Motkaluk touts collaboration as mayoral bid kicks off


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Oops, Jenny Motkaluk did it again – but this time, the mayoral candidate has launched a campaign that aims to win over Winnipeggers by touting her collaborative leadership style rather than rolling out policy ideas from the start.

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Hey there, time traveller!
This article was published 25/05/2022 (310 days ago), so information in it may no longer be current.

Oops, Jenny Motkaluk did it again – but this time, the mayoral candidate has launched a campaign that aims to win over Winnipeggers by touting her collaborative leadership style rather than rolling out policy ideas from the start.

As Motkaluk, the runner-up for the City of Winnipeg’s top job in 2018, entered a room of supporters at the Canad Inns Destination Centre Polo Park on Wednesday evening, the speakers were blaring Britney Spears’ Baby One More Time.

“This campaign is about choosing the person who best reflects our values and has the vision to inspire Winnipeggers to work together to achieve the amazing things,” the business development consultant told a crowd of roughly 75 people, including her husband and daughter, as she spoke on a stage behind a backdrop with blue and yellow balloons.

During her speech, the 50-year-old spoke at length about her large family and how she learned about the value of working together when their “whole life turned upside down” during her childhood. Motkaluk, who grew up in the North End, said she was 10 when her mother left and she, one of six children at the time, had to collaborate with her brothers and sisters to take care of housekeeping and the younger children so their single father could work.

Motkaluk likened Winnipeg to a family of people who are united by their shared choice to live in the Manitoba capital and suggested Winnipeggers’ “defining characteristic” is their ability to co-operate.

While the mayoral candidate said she wants to focus on four key areas: growth and investment; effective and efficient services; celebrating all things Winnipeg; and enhancing accountability at city hall, Motkaluk said she doesn’t have all the answers when it comes to policy making. “But I know who does, and it’s the people of Winnipeg,” she said.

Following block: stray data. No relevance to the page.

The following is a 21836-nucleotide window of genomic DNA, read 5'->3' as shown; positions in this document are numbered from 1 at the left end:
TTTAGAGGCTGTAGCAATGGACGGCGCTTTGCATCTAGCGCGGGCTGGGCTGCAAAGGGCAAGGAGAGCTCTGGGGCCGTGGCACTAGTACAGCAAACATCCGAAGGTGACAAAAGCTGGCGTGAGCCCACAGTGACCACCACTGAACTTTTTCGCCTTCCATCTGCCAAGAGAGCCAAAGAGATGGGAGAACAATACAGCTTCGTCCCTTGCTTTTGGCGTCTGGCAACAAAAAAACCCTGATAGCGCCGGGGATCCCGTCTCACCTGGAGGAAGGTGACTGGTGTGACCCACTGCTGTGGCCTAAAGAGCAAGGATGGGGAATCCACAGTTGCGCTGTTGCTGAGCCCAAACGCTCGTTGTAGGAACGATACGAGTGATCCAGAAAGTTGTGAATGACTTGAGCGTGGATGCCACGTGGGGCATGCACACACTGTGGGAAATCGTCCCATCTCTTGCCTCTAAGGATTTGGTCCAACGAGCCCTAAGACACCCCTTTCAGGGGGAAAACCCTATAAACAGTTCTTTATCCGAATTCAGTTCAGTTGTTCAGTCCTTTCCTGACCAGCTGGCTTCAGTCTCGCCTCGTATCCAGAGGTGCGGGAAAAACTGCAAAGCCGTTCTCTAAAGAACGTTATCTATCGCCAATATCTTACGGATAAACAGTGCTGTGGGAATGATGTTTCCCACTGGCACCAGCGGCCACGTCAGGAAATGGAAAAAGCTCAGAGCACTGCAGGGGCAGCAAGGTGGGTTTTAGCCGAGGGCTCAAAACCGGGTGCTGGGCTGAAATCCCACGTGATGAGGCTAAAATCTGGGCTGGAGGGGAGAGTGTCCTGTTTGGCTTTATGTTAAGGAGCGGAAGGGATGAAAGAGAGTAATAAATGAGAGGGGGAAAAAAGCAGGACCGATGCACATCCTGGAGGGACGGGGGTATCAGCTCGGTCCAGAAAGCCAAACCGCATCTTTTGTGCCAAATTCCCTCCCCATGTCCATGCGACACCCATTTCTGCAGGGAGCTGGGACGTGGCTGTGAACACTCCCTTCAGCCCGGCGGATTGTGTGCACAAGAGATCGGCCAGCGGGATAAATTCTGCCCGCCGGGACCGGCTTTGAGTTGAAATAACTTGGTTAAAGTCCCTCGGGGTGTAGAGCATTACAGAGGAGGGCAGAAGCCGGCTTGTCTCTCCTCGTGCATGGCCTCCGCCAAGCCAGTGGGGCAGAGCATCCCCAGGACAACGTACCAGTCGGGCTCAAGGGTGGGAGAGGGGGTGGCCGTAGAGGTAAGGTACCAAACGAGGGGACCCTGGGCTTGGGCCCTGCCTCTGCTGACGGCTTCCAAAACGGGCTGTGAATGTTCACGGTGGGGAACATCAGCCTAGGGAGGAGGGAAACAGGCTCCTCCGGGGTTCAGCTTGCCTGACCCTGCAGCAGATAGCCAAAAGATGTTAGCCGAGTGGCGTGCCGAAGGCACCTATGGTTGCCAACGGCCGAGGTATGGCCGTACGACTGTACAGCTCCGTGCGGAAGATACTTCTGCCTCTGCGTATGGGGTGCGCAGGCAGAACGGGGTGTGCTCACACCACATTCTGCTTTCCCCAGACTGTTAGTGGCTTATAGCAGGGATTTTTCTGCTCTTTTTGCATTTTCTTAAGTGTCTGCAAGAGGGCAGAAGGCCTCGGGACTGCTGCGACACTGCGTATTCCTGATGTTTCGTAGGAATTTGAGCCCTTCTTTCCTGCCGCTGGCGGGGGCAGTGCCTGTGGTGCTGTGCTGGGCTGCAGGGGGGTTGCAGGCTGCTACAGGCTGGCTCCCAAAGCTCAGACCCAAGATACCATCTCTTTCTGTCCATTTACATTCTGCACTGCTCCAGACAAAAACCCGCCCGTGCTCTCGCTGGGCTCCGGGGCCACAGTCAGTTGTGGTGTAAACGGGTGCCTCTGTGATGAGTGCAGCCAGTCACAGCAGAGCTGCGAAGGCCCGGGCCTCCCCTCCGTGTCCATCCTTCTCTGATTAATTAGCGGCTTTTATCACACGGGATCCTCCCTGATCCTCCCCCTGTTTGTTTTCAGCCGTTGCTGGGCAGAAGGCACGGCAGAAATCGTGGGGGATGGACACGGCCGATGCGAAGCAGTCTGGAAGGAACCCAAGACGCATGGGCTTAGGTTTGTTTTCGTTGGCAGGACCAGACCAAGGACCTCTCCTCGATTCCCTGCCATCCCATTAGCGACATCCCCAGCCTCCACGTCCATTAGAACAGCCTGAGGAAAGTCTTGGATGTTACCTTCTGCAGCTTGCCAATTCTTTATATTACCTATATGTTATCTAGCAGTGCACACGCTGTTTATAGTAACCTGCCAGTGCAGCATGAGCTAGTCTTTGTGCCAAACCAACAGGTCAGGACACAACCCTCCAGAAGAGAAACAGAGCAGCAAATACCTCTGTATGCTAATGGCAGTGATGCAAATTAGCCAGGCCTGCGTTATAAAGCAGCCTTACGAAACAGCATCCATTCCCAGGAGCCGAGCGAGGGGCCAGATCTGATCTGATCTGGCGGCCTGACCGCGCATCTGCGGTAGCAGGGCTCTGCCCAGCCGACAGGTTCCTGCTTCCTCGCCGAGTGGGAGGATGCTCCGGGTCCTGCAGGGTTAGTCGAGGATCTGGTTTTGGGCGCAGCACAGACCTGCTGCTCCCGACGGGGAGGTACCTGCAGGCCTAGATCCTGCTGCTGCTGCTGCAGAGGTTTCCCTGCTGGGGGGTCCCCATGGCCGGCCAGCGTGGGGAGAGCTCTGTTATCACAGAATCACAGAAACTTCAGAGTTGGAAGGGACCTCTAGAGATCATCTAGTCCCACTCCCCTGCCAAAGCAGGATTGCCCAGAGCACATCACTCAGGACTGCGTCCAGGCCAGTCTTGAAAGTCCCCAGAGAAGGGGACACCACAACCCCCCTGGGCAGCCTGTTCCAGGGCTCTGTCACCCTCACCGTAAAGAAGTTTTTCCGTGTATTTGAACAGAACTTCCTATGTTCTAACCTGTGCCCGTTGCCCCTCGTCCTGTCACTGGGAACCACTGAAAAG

Motkaluk said she plans to release a fulsome policy book after Labour Day after consulting residents across the city about their ideas on how-to achieve the above goals this summer.

Kathy Knight, a former CEO of Tech Manitoba who is currently the executive director of the Manitoba Institute of Trades and Technology’s cybersecurity technology centre, endorsed her former colleague and friend as a tenacious, collaborative, and strategic leader. “She just knows how to get the right people together to move things forward,” Knight said.

Motkaluk has built up significant name recognition since her political debut in the 2010 civic election, when she lost a bid for city council in the Mynarski ward. Throughout her 2018 mayoral campaign, during which she collected an extensive roster of endorsements from politicians and business leaders, her right-of-centre platform focused on business friendly policies, expanded policing, fixing roads, and halting spending on both the bus rapid transit system and reopening Portage and Main to pedestrians.

This time around, she is touting her campaign as a united one that involves people from all political stripes. Bonnie Mitchelson, former Progressive Conservative MLA for River East for more than 30 years, and Aaron McDowell, whose resume includes organizing with the New Democrats, were among the attendees at her campaign launch.

Motkaluk came in second place, with a total of 76,554 votes, in 2018. Mayor Brian Bowman won his re-election campaign with 114,222 ballots.

In late 2020, the incumbent announced he had no desire to be a career politician and would not be seeking a third term.

There are currently eight candidates, including two experienced politicians: St. James Coun. Scott Gillingham and Robert-Falcon Ouellette, a former Liberal MP for Winnipeg Centre, who have announced aspirations to become mayor after the civic election on October 26.

Security company owner Don Woodstock, grocery worker Chris Clacio, outdoor equipment store owner Rick Shone, policy analyst Shaun Loney, and biosystems engineer Idris Ademuyiwa Adelakun have also thrown their hats in the ring since candidate registration opened May 1.

Twitter: @macintoshmaggie

Maggie Macintosh

Maggie Macintosh

Maggie Macintosh reports on education for the Winnipeg Free Press. Funding for the Free Press education reporter comes from the Government of Canada through the Local Journalism Initiative.

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